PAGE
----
By: Lisa M. Hayes – Confluence Daily is your daily news source for women in the know.
Bias is such a powerful thing – and bias doesn’t always tell the truth.
I saw the original video clip and I will fully admit I had very strong feelings about what I saw. It brought tears of anger and feelings of rage.
However, after spending a lot of time this morning watching a lot of video, I have to admit, that small video clip, taken out of context in more than an hour of film, isn’t fully accurate in the story it tells.
It is really easy, maybe almost second nature for me to have preconceived ideas about a group of kids, (people), wearing MAGA hats attending a pro-life rally. And even as I admit, I may not have been right about my original judgments on what happened out there, it is still almost impossible for me to let go of those strong feelings.
I am a white woman, and if I saw a group of MAGA hat wearing people walking toward me on the sidewalk, I’d cross the street. I might even be afraid. I can’t imagine how a person of color might feel in that situation.
However, when I look at this photo, in light of having watched the tape and read this kids statement, I can see it in a different light if I let myself. These kids got themselves in a weird confrontation with another group – that they didn’t start. The Native Elder moved himself and his group into harm’s way to help de-escalate that confrontation. It looks to me like Nathan Phillips and his group did a heroic thing – and I can understand why his group might have felt intimidated and how in the heat of the moment, some members of Phillips group might not have known what he was thinking.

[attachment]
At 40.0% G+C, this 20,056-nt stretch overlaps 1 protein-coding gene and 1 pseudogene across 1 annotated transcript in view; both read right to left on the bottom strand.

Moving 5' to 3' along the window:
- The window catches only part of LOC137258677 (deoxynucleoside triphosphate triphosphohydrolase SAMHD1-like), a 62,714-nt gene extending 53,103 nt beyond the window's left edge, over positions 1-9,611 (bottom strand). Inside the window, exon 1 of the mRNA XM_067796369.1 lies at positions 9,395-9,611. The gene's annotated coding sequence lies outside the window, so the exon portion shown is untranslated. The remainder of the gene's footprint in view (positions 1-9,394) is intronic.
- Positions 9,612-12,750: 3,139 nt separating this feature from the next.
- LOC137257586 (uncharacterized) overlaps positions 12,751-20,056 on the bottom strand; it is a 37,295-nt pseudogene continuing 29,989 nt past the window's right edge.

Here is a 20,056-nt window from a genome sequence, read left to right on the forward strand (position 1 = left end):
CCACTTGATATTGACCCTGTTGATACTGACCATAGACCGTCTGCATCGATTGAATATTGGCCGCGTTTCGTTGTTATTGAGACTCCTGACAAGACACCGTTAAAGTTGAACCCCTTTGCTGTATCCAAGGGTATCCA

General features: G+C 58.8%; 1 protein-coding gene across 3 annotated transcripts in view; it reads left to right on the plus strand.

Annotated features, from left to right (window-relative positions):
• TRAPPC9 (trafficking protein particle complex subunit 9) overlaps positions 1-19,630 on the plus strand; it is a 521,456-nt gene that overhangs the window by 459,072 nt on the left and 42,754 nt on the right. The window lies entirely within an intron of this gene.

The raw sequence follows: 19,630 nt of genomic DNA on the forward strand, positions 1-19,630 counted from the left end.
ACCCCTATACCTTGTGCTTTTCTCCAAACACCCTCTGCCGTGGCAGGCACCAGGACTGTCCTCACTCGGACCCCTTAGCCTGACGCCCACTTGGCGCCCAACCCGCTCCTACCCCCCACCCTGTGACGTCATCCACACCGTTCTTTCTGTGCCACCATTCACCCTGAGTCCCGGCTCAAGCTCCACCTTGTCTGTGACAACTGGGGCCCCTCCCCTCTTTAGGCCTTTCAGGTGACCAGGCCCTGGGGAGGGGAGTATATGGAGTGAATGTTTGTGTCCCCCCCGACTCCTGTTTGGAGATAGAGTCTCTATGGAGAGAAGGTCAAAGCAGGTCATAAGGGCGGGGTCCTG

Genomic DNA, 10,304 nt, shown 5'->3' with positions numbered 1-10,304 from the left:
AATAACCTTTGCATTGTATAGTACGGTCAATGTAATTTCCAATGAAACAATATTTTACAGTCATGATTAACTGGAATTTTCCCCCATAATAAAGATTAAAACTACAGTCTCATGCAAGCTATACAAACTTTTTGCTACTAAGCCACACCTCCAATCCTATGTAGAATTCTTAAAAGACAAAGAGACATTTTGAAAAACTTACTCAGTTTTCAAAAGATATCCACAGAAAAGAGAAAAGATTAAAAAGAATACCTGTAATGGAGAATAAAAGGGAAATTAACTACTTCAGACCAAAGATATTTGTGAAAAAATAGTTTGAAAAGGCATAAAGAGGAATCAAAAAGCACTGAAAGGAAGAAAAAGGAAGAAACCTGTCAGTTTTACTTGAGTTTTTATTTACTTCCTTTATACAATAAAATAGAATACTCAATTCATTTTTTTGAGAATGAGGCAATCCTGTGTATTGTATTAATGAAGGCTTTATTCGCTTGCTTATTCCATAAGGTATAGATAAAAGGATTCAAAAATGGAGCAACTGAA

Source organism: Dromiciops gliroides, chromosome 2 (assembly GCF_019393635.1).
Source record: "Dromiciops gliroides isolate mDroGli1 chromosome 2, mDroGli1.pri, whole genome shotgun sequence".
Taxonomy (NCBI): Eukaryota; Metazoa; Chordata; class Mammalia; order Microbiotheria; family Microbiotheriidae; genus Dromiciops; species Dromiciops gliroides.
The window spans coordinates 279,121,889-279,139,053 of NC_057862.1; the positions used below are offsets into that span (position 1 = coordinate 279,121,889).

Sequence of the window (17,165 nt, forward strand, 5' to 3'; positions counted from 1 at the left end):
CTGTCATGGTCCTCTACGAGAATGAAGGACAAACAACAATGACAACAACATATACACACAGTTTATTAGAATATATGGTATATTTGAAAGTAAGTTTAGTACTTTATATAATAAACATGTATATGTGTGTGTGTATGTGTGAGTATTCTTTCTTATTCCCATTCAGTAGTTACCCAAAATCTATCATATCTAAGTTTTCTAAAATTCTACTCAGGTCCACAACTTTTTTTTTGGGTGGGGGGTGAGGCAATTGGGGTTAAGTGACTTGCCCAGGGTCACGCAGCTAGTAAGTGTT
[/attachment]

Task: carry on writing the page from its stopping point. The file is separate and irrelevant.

But, back to bias – I still don’t love what those kids stand for, I’m certainly not impressed with all of their behavior, and I don’t think they were faultless – but after watching all the video, I know for a fact I let my biases against certain people inform what I believed about a situation without checking my sources or checking myself.
That’s what bias does – unconscious bias does it in the dark. WE ALL HAVE BIASES – and most of the time they run unchecked.
One of the keys to unlocking a bias is being willing to admit when you get it wrong. And that’s hard for me when it comes to a group of MAGA wearing Anti-abortion rally attending kids. Even as I am typing this, I keep typing and erasing the words, “may have been wrong”. Because there is no “may have been” about it.
I’m not ever likely to want to hang with people like those kids – those are not my people. I don’t like their politics. However, without a doubt and no qualification, I was wrong about that kid in the photo and his friends. My biases got the best of me. I get a certain satisfaction from not liking certain people. That is not something I’m proud of, but it’s true.
I still think Nathan Phillips is a hero.
So, at least I got one thing right.
Checking your biases is hard, dirty, unpleasant work. However, we’re never going to untangle this mess until we are collectively willing to go there.
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Lisa M. Hayes, Senior Editor of Confluence Daily.
Confluence Daily is the one place where everything comes together. The one-stop for daily news for women.